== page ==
Our dumb question this week comes from Kurt. He nearly violated one of my cardinal rules in his question, but I’ve decided to allow it. He wrote:
Hi Allison, this dumb question gets dangerously close to the red line of No iTunes Questions, but I thought I would ask it anyway…
I’d like to be able to archive podcasts on a dedicated media drive. I currently do this manually, copying them out of the appropriate iTunes directory once or twice a year to the media drive and deleting them from the original directory. I always worry that going behind the back of iTunes like this is going to mess something up.
In an ideal world a folder action or an automator script would just watch a certain podcast directory, and copy the file to the media drive automagically every time that iTunes downloads one. Then I could set iTunes to delete podcasts after they have been listened to, and I’d have the best of both worlds – a lightweight, trim iTunes folder, and archived backups of podcasts. However, I’ve never really grokked Apple automation methods.
Or do you have any other ideas? The goal is to free up space from the gigabytes of podcasts that accumulate in my home folder on an SSD while retaining the ability to occasionally go back and listen to an older podcast without downloading.
Cheers, thanks for the entertaining weekly dose of tech,
First of all, Kurt, you’re not in any danger of irritating the Mac if you delete podcasts manually from the Finder. I’ve done it for ages. Deleting the folder structure itself might be problematic but you’re not doing that so you should be ok.
I have an automator-less option for you. The easy way to do this is with the tool Hazel from NoodleSoft: noodlesoft.com
Hazel is a system preference pane that lets you point at folders and make decisions on what happens to the files within. I create GIANT files every week for the podcast, (a typical raw Chit Chat Across the Pond is 1.5GB and gets replicated at least once in the process). I have Hazel watch my creation folder and when the files are 15 days old, it moves them off to my Drobo for long term backup. Moving means not a copy but the original is gone from my folders.
For something simple like the process you need, Hazel is pretty easy to figure out. You start by pointing Hazel at a folder, in this case, it would be the folder where iTunes plops podcasts. Maybe there’s some podcasts you want to keep (like mine) and some you don’t, you could make a set of rules for each one, or watch the whole podcast directory. Let’s assume you want all podcasts preserved. You add that folder to the left pane, and then on the right pane you tap the + button to add a rule.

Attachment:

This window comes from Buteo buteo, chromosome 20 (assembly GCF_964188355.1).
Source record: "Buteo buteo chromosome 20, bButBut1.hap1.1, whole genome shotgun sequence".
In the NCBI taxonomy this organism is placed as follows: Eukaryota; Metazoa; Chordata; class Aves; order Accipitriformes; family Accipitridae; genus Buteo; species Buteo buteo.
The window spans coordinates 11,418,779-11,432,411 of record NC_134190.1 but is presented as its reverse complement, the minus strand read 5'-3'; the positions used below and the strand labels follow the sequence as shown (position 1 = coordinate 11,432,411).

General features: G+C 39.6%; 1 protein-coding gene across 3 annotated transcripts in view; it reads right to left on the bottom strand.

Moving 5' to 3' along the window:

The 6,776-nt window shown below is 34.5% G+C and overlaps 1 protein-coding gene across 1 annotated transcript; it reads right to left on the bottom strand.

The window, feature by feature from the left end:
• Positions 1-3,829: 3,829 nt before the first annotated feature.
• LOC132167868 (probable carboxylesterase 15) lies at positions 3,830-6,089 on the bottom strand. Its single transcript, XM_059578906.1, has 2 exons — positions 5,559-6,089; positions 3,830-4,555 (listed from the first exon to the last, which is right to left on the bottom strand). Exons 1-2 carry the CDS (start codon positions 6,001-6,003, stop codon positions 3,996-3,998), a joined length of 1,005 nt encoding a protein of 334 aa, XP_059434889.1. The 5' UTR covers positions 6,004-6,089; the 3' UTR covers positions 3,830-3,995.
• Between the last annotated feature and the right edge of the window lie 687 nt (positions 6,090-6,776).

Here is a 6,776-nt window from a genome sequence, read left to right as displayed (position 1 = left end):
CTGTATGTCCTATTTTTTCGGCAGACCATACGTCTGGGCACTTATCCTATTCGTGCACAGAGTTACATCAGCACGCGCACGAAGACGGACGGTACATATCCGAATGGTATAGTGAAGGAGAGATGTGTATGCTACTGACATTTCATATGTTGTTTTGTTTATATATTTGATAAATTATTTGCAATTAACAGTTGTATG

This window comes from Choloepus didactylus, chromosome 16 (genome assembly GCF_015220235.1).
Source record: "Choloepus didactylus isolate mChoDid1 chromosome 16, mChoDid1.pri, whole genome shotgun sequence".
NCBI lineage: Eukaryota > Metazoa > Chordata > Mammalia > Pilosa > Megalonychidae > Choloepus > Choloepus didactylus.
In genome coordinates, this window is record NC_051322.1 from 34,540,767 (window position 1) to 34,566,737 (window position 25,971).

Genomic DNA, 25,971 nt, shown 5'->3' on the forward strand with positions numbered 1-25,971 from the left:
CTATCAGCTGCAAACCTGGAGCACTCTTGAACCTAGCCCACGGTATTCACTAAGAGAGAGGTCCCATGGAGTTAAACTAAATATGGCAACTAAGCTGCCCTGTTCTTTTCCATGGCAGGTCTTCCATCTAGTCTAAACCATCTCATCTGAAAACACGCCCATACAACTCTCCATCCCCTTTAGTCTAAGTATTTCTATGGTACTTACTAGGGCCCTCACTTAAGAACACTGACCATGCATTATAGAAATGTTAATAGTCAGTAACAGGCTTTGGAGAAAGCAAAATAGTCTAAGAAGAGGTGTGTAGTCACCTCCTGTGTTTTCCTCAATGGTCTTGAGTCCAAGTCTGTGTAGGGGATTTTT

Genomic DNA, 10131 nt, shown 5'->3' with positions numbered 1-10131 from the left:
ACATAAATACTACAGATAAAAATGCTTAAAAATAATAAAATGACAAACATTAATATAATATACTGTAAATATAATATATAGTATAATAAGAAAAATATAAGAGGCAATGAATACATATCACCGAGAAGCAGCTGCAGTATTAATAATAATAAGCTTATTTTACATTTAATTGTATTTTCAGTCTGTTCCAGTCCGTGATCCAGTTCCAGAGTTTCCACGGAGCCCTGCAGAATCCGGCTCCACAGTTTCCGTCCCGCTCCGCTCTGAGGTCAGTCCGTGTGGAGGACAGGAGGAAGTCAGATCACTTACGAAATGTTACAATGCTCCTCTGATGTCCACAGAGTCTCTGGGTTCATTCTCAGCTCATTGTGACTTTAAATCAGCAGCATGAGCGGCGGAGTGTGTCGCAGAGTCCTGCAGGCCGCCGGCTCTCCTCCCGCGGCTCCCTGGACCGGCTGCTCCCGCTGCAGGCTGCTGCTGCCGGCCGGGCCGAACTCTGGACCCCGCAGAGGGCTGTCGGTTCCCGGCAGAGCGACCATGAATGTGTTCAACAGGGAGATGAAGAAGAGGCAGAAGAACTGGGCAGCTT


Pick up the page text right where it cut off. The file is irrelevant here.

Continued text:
You give it a name, say Archive Podcasts for example. Then you set conditions for the action. In my example there are some files I don’t want to mess with so I added conditions to exclude them. Then I added a condition for Date Created is not in the last 15 days. Once you’ve set up the conditions, you tell Hazel what to do with files that meet the conditions. This is where you choose to move the files that meet the conditions and specify the media drive as the location. I looked to see if there was an iTunes play count condition but didn’t find one. There was a “last opened date” though, which might be good enough.
Next, set it to move the file to the media drive, not copy or you just end up with the podcasts in two locations. Of course you want to test what you’ve built before declaring victory. One mistake I make every time is setting the boolean on the conditions. You probably want to change it to “all of the following conditions” but there’s also “any”. There’s also “none” so you can set the inverse conditions.
Hazel is $32 but It does so many cool things I think it’s really worth every penny. For example you can use it to look inside files and rename them based on what it finds and then take action. I scan in my bills and the Hazel renames to files to match the gas company, phone company, etc and adds the invoice date of the bill and moves it to my Drobo. Wicked cool, but an advanced course for sure.
If you need the advanced course on Hazel, I learned everything I know about it from David Sparks Hazel Video Field Guide over at macsparky.com. It’s about 2 hours of content but he walks you through every step with his usual good humor and fun instruction style. It costs another $20 but it made all the difference in the world in my understanding of the tool.